The Department of Music Research and Composition was created on July 1, 2008, the fortieth anniversary of the Don Wright Faculty of Music, through the amalgamation of the Department of Music Theory and Composition and the Department of Music History. The amalgamation draws on the strengths and longstanding distinguished reputations of the parent departments, and reflects interdisciplinary affinities and newer areas of study that are representative of the academic milieu of the twenty-first century.

Undergraduate Programs

The Department of Music Research and Composition administers the five undergraduate programs described below. Links to the program requirements are provided below the description of each program. The Department also offers courses that meet the needs of all music students, regardless of specialization. The four-semester core curricula in music theory, music history, and musicianship administered by the Department of Music Research and Composition are required by Bachelor of Music students in all areas of study. Advanced courses designed for students in all five programs are available as electives to other students.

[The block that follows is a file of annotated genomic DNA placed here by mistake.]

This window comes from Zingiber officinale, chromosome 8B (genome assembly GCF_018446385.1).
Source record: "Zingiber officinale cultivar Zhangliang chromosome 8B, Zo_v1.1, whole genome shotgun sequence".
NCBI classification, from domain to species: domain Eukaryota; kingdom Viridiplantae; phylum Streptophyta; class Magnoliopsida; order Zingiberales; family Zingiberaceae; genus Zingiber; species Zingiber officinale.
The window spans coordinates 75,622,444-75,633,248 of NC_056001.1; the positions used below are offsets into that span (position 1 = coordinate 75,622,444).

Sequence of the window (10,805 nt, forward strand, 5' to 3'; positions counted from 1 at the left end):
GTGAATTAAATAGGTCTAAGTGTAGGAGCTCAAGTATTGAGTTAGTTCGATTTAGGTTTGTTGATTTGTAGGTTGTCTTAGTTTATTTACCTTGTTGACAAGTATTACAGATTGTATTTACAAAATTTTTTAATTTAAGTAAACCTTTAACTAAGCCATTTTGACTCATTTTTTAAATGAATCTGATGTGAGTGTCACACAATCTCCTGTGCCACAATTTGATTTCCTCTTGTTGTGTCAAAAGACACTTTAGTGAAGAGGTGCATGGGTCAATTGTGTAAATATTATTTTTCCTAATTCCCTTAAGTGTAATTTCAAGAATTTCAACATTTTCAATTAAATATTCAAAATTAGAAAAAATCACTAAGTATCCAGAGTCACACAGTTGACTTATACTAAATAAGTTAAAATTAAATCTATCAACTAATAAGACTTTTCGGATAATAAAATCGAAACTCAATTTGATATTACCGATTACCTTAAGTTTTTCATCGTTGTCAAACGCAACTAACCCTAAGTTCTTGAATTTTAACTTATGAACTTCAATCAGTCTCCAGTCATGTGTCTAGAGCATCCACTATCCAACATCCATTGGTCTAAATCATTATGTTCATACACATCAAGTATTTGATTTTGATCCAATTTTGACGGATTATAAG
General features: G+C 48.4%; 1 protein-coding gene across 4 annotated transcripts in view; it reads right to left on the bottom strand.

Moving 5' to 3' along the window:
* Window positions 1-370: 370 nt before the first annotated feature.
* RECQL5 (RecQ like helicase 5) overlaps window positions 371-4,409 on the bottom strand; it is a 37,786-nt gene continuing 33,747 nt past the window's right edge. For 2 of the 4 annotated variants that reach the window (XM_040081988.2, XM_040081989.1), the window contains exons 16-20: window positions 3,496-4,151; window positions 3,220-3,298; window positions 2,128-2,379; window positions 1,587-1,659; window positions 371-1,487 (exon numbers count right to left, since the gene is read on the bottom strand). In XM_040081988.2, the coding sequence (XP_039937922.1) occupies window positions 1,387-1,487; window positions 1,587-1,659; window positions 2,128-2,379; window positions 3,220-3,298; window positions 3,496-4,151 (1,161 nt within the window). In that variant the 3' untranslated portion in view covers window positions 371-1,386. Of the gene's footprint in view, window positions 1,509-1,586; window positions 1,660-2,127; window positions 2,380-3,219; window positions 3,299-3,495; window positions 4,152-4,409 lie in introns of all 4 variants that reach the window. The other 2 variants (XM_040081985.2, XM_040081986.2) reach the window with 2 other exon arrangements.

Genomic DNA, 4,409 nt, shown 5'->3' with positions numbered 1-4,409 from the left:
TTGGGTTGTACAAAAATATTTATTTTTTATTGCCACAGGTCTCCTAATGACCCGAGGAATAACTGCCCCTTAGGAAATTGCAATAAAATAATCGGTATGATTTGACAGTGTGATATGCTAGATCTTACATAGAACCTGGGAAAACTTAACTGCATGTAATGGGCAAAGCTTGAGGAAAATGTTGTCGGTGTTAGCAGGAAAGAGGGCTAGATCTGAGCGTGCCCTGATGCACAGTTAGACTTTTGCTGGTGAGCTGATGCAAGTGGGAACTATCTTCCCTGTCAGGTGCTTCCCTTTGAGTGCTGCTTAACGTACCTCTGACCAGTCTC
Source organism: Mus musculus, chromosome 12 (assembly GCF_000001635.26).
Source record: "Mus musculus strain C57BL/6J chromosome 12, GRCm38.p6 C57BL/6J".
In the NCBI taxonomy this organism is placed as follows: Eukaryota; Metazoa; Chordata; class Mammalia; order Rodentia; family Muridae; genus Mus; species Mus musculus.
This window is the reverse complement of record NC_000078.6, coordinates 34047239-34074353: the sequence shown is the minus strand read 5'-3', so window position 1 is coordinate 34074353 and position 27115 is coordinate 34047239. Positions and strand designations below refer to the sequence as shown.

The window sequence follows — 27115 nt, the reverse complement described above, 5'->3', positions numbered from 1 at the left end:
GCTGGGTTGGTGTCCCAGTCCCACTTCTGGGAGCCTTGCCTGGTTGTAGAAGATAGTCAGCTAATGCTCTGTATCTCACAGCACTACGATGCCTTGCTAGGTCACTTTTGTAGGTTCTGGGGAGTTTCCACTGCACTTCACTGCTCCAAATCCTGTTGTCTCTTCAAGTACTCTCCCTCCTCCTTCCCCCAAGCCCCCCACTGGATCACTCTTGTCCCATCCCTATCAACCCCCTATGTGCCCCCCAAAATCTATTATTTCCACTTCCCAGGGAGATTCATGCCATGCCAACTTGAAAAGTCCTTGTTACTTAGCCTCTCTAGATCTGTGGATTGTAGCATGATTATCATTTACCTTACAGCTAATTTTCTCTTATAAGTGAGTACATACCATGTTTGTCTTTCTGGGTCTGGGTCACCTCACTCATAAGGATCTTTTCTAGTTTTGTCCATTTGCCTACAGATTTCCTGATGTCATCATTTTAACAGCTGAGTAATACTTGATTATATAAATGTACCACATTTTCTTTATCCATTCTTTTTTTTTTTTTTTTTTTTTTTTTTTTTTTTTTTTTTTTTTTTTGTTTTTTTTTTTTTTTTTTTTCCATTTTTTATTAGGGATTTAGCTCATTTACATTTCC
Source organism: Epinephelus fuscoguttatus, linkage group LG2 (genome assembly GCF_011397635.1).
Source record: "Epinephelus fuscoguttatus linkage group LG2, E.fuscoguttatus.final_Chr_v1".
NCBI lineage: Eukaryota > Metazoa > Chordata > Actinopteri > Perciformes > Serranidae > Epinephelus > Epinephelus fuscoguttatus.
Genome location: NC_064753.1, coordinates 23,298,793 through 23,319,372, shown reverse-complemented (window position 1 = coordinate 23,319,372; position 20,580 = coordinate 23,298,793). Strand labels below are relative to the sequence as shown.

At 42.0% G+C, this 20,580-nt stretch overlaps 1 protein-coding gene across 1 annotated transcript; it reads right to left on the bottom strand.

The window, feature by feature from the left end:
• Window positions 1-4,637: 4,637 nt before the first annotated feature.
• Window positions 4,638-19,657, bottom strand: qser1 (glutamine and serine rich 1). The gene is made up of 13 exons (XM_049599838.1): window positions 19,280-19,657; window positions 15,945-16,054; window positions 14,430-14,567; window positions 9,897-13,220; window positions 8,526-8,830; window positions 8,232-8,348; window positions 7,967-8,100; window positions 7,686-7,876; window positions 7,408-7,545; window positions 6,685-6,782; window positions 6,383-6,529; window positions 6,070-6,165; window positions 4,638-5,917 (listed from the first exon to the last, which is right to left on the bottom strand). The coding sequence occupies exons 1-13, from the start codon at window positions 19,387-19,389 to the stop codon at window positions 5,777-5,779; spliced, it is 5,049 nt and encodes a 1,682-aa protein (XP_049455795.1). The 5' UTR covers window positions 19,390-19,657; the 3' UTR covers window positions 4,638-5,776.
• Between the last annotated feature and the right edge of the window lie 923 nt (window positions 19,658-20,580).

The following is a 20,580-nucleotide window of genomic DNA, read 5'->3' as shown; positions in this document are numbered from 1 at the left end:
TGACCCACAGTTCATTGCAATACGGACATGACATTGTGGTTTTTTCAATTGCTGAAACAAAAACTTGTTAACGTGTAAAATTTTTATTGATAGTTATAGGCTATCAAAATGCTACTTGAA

BMus Honors in Music History (Western Art Music)

Through its broad coverage of the history of music from the Middle Ages to the present, this program allows students to gain a critical understanding of the rich and varied traditions of our musical heritage. Beyond the two-year introductory sequence of courses, advanced courses may be chosen from a wide range of options including opera, symphony, chamber music, performance practice, early music editing and notation, as well as courses that consider topics in various historical periods from the medieval to the twentieth and twenty-first century.